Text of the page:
The inspiration behind ‘Out of My Hands’ was the need to be unequivocally honest about myself. I am honest in all of my songs, but often my lyrics are shrouded in metaphor, symbolism and unspecific narratives, whereas ‘Out of my Hands’ is very much to the point and matter of fact. It’s essentially a confession of all of my own faults.
I’d have to say that “I don’t think I should hate myself, I just think I need a little help”, is probably my favourite lyric, as it encompasses the whole ethos of the song, and is an idea that I believe rings true with everyone.
What advice would you give to somebody who is struggling with self-love?
I don’t know if I’m qualified to be advising anyone in such a manner…though, I would say to them that in all honesty, I’ve never been someone who has ever truly been able to exercise ‘self-love’. Mainly, because I’ve never needed to as I’ve been blessed with an incredibly loving family and amazing friends. ‘Out of My Hands’ was exactly about me not being in that position mentally or emotionally.
However, I think the best place to start is self-acceptance, which is what this song is all about; how can you love anyone without wholly accepting who they are, surely this is even more true when talking about oneself, as it is only ourselves that we have to live with every day. Accept who you are for better or for worse, and hopefully love will follow.
How has lockdown had an impact on your music and creativity?
Lockdown impacted our music and creativity by pushing us to write more, as it was the only way in which we could progress as a group. I certainly feel like I’ve written more this year than I have in many years, purely because of the amount of time that we’ve not been able to do anything else, i.e. touring and gigging.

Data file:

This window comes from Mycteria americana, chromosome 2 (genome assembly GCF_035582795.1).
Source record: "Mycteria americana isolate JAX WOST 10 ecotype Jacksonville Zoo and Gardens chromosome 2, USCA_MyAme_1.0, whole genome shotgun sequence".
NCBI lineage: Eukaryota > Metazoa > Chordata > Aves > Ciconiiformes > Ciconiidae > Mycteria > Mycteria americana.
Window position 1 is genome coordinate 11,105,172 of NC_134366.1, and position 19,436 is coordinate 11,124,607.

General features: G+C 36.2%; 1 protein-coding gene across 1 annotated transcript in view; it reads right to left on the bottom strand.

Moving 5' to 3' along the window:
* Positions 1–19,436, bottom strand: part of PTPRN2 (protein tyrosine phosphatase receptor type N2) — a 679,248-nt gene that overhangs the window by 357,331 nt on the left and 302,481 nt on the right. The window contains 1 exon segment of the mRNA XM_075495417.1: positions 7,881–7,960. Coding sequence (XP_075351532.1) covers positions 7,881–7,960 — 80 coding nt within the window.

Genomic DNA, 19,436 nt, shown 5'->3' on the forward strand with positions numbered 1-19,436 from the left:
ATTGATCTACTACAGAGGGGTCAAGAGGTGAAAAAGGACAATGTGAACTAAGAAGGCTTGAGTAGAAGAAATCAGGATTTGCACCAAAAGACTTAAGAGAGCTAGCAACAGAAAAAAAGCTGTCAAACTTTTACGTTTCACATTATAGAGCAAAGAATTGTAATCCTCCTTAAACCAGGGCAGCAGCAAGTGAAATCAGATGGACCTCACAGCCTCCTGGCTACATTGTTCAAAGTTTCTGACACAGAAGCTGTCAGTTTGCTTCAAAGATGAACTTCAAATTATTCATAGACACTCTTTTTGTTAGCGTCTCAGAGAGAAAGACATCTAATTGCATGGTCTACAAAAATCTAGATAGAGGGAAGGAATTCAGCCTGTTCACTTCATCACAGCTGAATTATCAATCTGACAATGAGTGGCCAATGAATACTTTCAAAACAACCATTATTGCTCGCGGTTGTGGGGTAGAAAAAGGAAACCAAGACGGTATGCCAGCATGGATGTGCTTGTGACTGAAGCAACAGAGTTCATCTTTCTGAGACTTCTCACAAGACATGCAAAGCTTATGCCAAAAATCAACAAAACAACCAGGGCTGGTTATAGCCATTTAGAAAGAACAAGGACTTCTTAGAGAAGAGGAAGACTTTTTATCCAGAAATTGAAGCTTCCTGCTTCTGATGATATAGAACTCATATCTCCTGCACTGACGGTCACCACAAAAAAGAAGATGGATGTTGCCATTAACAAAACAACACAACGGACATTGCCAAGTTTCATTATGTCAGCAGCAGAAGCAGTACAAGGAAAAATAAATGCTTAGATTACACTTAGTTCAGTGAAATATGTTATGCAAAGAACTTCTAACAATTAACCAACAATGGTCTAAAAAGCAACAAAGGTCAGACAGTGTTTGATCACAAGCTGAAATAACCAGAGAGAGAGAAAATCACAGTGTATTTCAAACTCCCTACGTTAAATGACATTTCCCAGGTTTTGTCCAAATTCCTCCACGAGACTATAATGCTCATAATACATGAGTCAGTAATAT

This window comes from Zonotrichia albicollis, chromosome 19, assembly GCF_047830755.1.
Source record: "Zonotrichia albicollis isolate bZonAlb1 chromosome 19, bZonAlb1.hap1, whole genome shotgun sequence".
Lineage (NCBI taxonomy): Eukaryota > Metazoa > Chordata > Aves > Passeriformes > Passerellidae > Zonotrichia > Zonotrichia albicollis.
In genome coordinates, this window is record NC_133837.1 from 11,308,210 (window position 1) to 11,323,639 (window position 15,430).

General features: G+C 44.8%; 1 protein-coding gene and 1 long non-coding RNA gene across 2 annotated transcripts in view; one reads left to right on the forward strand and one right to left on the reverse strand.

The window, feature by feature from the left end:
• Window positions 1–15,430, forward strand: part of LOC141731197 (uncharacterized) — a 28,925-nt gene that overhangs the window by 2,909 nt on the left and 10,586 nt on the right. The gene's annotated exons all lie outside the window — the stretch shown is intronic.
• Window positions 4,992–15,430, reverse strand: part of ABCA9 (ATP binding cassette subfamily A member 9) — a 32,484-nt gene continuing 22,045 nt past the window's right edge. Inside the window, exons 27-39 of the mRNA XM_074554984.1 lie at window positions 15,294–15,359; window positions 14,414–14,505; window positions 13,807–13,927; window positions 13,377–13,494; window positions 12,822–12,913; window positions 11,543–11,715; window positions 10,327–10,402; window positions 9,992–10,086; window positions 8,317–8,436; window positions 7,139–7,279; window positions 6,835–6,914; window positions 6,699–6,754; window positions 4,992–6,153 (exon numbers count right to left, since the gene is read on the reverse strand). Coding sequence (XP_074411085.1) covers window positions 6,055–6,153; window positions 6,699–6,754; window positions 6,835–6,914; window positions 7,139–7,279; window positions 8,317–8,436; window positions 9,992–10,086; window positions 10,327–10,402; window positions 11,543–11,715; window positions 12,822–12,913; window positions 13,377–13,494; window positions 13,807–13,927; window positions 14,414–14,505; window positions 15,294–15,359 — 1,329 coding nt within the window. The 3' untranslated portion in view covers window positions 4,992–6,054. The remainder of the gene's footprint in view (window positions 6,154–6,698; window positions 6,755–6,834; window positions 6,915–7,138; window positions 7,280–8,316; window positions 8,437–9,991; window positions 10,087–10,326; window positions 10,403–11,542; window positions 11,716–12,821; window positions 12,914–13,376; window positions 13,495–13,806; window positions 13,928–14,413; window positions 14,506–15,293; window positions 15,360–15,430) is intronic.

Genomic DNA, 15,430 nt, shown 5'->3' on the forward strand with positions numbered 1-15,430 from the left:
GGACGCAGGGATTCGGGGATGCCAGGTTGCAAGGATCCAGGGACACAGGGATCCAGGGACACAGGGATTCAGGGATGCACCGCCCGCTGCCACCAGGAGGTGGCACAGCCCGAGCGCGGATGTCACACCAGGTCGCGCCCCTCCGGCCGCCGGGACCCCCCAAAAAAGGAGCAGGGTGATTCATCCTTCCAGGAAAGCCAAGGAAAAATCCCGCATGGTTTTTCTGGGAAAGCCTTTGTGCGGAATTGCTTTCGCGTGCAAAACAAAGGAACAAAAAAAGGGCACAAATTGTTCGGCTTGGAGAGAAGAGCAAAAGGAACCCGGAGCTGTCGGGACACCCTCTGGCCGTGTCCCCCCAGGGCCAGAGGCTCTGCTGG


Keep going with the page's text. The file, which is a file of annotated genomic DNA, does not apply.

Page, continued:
Do you have a dream venue or festival that you would love to play at? Why?
Glastonbury. I’m pretty certain it’s the biggest festival, if not one of the biggest festivals in the world. All our idols have performed there and now it’s our turn. We want the main stage, we want to bring the house down, to spread love and cheer, to make memories and put the best show on in front of hundreds of thousands of people.
What is one artist that you think everyone should have to listen to? Why?
That’s a difficult question to answer as I doubt everyone wants to get the same thing out of art/music, but if I were to impose my ideals of love, beauty, and romanticism upon everyone, I would say Ella Fitzgerald. I think she has the most beautiful voice I’ve ever heard in my life and I find nothing more relaxing and beautiful as old school jazz.
What are your musical plans for the next 12 months or so?
So, in December we re-released our single ‘I Know You Know’, then we’re releasing a live session of us playing an EP we released before we became The Great Leslie called ‘Saucy Naughty Rubbish’.
In 2021 we will be releasing a further six singles with music videos throughout the year and are set to play at a number of festivals. Hopefully, we will tour but this is contingent on the pandemic situation.
By Eveline Vouillemin